Concerns have been raised in the press around the authenticity and purity of Manuka honey being sold in UK retailers. That’s why we leaped at the chance recently to test our Manuka honey with leading UK scientific lab Fera.
Authentic Manuka honey comes from New Zealand. It’s made by hardworking honeybees that are foraging in areas where there’s a high concentration of native Manuka trees. Its unique antimicrobial activity has seen it sought after as a health supplement and in medical uses like wound dressings. And its demand has seen a few cowboys try to cash in over recent years.
Labelling of Manuka honey can be downright confusing, with different grading systems being used and lots of claims made that are hazy to say the least. We’re all for clarity, and giving each one of our honey lovers confidence that you’re buying top notch, high rated Manuka honey. So we decided to put our money where your mouth is.
Here’s where Fera comes in. Based in York, Fera is constantly innovating in its analysis and testing services for global food and agriculture clients. When we heard Fera had developed a test for the authenticity and potency of Manuka honey, we volunteered three samples of The True Honey Co. Manuka honey. These had been packed and sealed in New Zealand and were waiting in our UK warehouse ready for shipping to local honey lovers.
Mark and his clever, white-coated colleagues took our three samples, and – rather than eating them – subjected them to Fera’s own rigorous honey authenticity test for the following chemical compounds:
Methylglyoxal (MGO) is a chemical that’s naturally present in Manuka honey. The concentration of MGO is closely related to non-peroxide activity (NPA) – unique to Manuka honey. (Concentrations of MGO in our samples were all measured at between 141 and 243 mg/kg above the levels named on the labels.)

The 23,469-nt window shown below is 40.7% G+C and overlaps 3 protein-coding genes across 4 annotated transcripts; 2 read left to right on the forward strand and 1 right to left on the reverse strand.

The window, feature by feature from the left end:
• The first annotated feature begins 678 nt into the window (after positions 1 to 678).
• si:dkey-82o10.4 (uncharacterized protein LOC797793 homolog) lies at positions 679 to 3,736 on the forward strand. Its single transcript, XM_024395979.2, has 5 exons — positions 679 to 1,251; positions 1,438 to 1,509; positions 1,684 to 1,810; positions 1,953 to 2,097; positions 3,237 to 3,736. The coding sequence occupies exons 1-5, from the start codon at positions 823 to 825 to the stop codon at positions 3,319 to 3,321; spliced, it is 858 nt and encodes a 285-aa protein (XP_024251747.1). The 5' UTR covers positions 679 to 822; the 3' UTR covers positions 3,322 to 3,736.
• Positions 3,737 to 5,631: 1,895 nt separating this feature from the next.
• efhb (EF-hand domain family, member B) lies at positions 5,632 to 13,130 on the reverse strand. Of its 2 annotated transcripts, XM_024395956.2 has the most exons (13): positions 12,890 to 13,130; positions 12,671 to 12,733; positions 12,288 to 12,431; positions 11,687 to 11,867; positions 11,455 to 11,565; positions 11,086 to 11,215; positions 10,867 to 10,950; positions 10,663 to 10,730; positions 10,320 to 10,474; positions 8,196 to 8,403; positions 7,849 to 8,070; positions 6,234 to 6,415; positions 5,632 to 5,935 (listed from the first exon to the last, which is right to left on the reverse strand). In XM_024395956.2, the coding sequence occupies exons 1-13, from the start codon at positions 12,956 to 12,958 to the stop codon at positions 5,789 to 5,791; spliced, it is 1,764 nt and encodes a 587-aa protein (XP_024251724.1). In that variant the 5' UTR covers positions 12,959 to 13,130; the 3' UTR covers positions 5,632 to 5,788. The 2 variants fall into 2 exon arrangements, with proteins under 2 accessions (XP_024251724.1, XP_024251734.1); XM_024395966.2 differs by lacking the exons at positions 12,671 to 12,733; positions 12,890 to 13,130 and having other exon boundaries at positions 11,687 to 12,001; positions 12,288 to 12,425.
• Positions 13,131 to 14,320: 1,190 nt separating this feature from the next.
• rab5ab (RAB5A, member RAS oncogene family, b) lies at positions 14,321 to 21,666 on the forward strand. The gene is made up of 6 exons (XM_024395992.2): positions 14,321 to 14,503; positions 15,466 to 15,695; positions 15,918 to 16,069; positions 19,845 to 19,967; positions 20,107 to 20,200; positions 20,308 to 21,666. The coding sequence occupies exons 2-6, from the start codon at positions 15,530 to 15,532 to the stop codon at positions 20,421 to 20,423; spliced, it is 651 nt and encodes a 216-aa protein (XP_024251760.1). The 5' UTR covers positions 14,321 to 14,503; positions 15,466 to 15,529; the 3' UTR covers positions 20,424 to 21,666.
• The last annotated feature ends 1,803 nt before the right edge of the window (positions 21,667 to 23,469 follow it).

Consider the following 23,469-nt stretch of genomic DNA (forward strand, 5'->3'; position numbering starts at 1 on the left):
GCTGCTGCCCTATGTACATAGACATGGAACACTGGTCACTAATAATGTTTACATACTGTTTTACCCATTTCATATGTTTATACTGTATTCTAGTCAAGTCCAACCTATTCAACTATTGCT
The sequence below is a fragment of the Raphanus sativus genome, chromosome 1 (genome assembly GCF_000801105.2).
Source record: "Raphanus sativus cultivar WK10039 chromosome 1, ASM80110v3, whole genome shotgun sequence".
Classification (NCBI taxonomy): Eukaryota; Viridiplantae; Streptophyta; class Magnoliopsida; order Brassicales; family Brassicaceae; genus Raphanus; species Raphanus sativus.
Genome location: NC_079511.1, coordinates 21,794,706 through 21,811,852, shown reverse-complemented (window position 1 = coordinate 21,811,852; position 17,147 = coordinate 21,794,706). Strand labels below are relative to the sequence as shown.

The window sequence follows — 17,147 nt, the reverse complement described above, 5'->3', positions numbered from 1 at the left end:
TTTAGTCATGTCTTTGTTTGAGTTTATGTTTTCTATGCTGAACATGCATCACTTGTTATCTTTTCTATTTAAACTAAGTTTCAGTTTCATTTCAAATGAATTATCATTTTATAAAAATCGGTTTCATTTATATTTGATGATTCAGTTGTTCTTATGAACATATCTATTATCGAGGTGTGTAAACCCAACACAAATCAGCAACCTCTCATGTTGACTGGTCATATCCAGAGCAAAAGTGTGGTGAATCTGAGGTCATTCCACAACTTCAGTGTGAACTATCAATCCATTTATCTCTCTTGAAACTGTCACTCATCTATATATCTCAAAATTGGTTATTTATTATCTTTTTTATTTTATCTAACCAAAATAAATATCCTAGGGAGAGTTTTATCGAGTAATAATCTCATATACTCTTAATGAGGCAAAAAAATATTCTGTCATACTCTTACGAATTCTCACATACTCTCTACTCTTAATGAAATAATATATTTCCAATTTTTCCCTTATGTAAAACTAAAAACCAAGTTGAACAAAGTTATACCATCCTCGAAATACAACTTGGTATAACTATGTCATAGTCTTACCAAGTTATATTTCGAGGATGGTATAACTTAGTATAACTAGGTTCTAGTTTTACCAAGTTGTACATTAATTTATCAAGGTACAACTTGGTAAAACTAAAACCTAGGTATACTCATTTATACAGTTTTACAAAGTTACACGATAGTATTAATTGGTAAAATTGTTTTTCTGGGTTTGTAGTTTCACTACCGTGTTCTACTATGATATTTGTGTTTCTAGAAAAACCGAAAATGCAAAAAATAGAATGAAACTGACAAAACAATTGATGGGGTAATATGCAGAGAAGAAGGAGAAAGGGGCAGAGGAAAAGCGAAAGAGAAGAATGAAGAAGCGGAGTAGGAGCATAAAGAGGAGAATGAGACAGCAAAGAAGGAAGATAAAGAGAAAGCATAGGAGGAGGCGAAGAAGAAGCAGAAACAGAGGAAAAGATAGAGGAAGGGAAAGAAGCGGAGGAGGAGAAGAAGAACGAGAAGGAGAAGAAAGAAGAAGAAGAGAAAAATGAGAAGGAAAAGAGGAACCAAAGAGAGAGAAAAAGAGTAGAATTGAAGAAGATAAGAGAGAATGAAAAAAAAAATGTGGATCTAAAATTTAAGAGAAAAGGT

Dihydroxyacetone (DHA) is a chemical in the Manuka flower nectar, which converts to MGO during honey production. According to the New Zealand Ministry for Primary Industries guidelines for Manuka honey, both DHA and MGO should be present in New Zealand Manuka honey.
Hydroxymethylfurfural (HMF) levels indicate honey that has been subjected to under excessive heat. HMF is particularly relevant to Manuka honey as the conversion of DHA to MGO speeds up under high temperature.
Leptosperin is stable over time, so measuring its concentration in honey is a good way to know whether the honey comes from Manuka nectar.
Here’s what Fera analyst Mark Harrison noted about our top-notch stuff. “The resulting concentration of these marker compounds was found to significantly exceed the minimum requirements issued by the New Zealand government. The samples also contained high levels of leptosperin, found in authentic Manuka honey according to our latest research. Further analysis of the HMF concentrations show that the samples had not been subjected to any heat abuse and conformed to the codex quality standard for in honey.”
Our samples were from jars labelled 300+ MGO, 700+ MGO and 1000+ MGO. And it appears that each one passed with flying colours, particularly when it came to that magical MGO. Says Mark, “The samples were labelled with a stated minimum MGO concentration. The concentrations of MGO measured in the samples being analysed were all measured at between 141 and 243 mg/kg above the stated levels. Therefore, I can conclude that each sample tested conformed to the MGO level which is stated on the label.”
“The concentration of the marker compound MGO in The True Honey Co. 1000+ MGO product is graded at the highest level that we would expect to see in genuine Manuka honey, according to the industry standard.”
Mark Harrison, Analytical Chemist, Authenticity and Profiling, Fera